Horsegirl are reviving the spirit of punk for a disillusioned generation
This article is taken from Issue 133. Get your copy via the online store.
Horsegirl have just received their first-ever piece of hate mail.
“It was because we said that we make music for young people and an old guy got mad,” proudly grins guitarist and singer Penelope Lowenstein. “The subject line of the email was ‘ageism’, all in lowercase,” fellow guitarist and vocalist Nora Cheng adds, struggling not to laugh at the absurdity of the interaction. “He said we should just be thankful for our fans regardless of their age.” Drummer Gigi Reece then politely chimes in: “We are thankful for our older fans, thank you for your support,” – a statement that may also be partially directed at me.
Truth be told, it’s pretty easy to feel ancient in the Chicago band’s company: Cheng and Reece are college freshmen, while Lowenstein has just graduated from high school. “I’m missing my graduation ceremony to play our album release show,” she enthuses with a peppiness that proves characteristic over the course of our conversation. Her geniality is balanced out by Cheng, who is more reserved but visibly buoyed by the company of her bandmates, while Reece – a deep thinker with a propensity for effusive outbursts – is like a blend of the two.
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Huddled together in front of a laptop at Lowenstein’s parents’ house in Chicago, the trio display the sort of uncynical camaraderie you only ever really experience in adolescence. A tight unit for the last four-plus years, their paths initially crossed at various youth music programmes around the city, including Girls Rock! Chicago and courses at the Old Town School of Folk Music. The first time they hung out all together was at an all-ages DIY show put on by their peers.
After bonding over Belle and Sebastian, Pavement and cult New Zealand indie label Flying Nun, they formed Horsegirl – with precisely zero band experience between them – and were playing their brilliantly scrappy, lo-fi indie at underage venues within the year. “Literally the first song I ever wrote was with Nora, and it was [Horsegirl’s debut single] Sea Life Sandwich Boy,” Lowenstein laughs. “Mine was an extra credit song for math class,” Cheng replies, chuckling at the tenuous excuse. “It mentioned the quadratic formula.”
“I think it’s sweet that our band is based on friendship. Because of that, something special gets captured in our music”
If anything, the lack of musical experience has proved something of a superpower for Horsegirl. A youthful fearlessness bolstered by the unshakable mutual trust that exists within the group. As Lowenstein puts it, “I think it’s sweet that our band is based on friendship because I don’t know a lot of adult bands that do that. This started as something fun that we just did, kind of carelessly. And because of that, I think something special gets captured in our music.”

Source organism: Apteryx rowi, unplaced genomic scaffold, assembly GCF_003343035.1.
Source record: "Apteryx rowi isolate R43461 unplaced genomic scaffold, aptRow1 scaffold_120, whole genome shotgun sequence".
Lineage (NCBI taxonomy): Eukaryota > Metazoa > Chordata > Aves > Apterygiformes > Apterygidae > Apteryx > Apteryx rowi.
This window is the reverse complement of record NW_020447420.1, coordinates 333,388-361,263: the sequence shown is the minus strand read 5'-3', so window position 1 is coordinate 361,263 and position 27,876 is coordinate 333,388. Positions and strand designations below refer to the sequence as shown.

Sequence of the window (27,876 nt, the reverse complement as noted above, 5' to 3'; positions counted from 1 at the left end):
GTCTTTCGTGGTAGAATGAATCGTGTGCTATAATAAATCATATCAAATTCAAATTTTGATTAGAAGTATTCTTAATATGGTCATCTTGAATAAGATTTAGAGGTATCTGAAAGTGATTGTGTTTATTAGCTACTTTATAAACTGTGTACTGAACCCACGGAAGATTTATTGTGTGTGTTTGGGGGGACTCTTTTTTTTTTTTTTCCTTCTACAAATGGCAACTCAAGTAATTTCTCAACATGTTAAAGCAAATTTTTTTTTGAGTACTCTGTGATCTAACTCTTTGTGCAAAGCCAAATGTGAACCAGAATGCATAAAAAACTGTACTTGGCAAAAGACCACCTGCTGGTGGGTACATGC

This undeniable chemistry is front and centre on Versions of Modern Performance, the band’s thrillingly loose-limbed debut album. Nodding to no wave, shoegaze, post-punk and grunge, and balancing choppy, coruscating guitars with impressively robust melodies, it’s a skilfully realised collection that posits the teen trio as alt-rock inheritors rather than imitators.
Created at the end of summer 2020, they fully intended to record the songs themselves in Lowenstein’s parents’ basement, just as they had their first three singles – which are compiled on 2020’s Ballroom Dance Scene Et Cetera (Best of Horsegirl). But when The Chicago Tribune – the city’s most-read daily newspaper – ran a glowing profile of the band in November of that year, they suddenly found themselves at the centre of a bidding war that was ultimately won by Matador Records, the home of so many of their musical heroes.
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Horsegirl still seem punch-drunk when recounting an interaction with their now-labelmate Kim Gordon at last year’s Pitchfork Festival. “She was so nice! Like, she didn’t need to be that nice to us,” Reece gushes, while Lowenstein nods vehemently, adding, “She kept asking questions to keep the conversation going longer than it needed to, which made me so happy.” They speak with similar reverence of producer John Agnello (the Breeders, Dinosaur Jr., Kurt Vile), who they recorded their album with in the summer of 2021, at Steve Albini’s Electrical Audio studio.
“He was the perfect fit both musically and personality-wise for us,” Lowenstein says of Agnello. “He even wrote me my college letter of recommendation.” Cheng concurs: “He made us feel so comfortable, and that was so important to us. He would goof around with us but also talk to us fully about our visions for songs. We really trusted him.”